The world has changed greatly since the heyday of USAID in the 1960s. Today private capital flows dwarf official foreign assistance provided by governments. As a result of these very positive global economic developments, U.S. assistance does not have the market share and influence it once did. The need to support America’s goals and policies, however, remains undiminished.
Properly designed and directed, U.S foreign aid can support U.S. national interests. It can address humanitarian crises, promote policy changes necessary for private-sector-led economic growth that is the most reliable and sustainable path to development, or advance our diplomatic and security priorities through targeted support.
Unfortunately, many of America’s current aid programs are not fit for this purpose. It is no longer feasible merely to propose patches and workarounds to the 1961 Foreign Assistance Act which was, itself, a restructuring of awkward, haphazard, and ineffective post-war programs from the 1950s that had become increasingly bogged down by bureaucratic fragmentation and infighting.
Other developed countries — such as Sweden, Norway, Denmark, and Canada — are way ahead of the U.S. and have already merged their foreign aid and diplomatic agencies. The result is a more coherent approach to foreign policy.
By the same logic, the American president’s ambassador to a country should have greater authority over foreign aid expenditures in that country. With all due respect to former United States Agency for International Development (USAID) Administrator Andrew Natsios, he had it completely backwards when he told Foreign Policy magazine in April 2017 that “USAID’s mission directors are among the most influential foreigners in the country.”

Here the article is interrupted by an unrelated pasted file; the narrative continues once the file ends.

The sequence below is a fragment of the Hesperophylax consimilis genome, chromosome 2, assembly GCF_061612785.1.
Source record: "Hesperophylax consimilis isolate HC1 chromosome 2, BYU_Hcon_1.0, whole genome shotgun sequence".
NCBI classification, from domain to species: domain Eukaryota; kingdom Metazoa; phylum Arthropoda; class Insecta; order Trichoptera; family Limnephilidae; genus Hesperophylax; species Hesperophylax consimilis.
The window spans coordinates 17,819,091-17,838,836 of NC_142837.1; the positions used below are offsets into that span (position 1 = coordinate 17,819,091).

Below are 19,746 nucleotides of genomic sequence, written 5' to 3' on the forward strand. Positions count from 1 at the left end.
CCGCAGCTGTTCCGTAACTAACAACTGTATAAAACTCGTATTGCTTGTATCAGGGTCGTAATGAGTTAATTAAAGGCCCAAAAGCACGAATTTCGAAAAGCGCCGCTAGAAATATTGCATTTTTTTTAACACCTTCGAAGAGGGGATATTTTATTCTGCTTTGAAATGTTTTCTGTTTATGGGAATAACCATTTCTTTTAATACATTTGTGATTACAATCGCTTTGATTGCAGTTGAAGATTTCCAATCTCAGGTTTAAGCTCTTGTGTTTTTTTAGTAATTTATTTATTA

In fact, just the opposite should be the case. For U.S. development assistance to become more effective, the ambassador should be seen as the “go-to” person for assistance projects.
On Sept. 15, the Trump administration’s high-level task force of officials from the State Department and USAID will submit a much needed plan to the Director of the Office of Management and Budget to restructure America’s foreign assistance programs.
To assist them, The Heritage Foundation will soon publish a detailed background report with extensive analysis of the current dysfunctional state of U.S. government foreign assistance programs and detailed recommendations on how to fix them.
Here are some highlights of that forthcoming report — 13 recommendations to reform U.S. foreign aid:
1. Eliminate duplicative foreign aid programs, improve coordination of remaining programs, end congressional “earmarks,” and terminate programs that do not work.
2. Replace USAID with a new “United States Health and Humanitarian Assistance Agency” (USHHAA) to manage all health and humanitarian assistance programs.
3. Fully integrate USHHAA into the State Department, with the USHHAA administrator reporting to the secretary of state as the under secretary of state for foreign assistance.
4. Merge State and USAID administrative functions in Washington and in the field. Put USAID’s Foreign Service Officers into a new “Assistance Cone” at State and consider more far-reaching reforms of the Foreign Service to give the U.S. government more flexibility to respond to future challenges.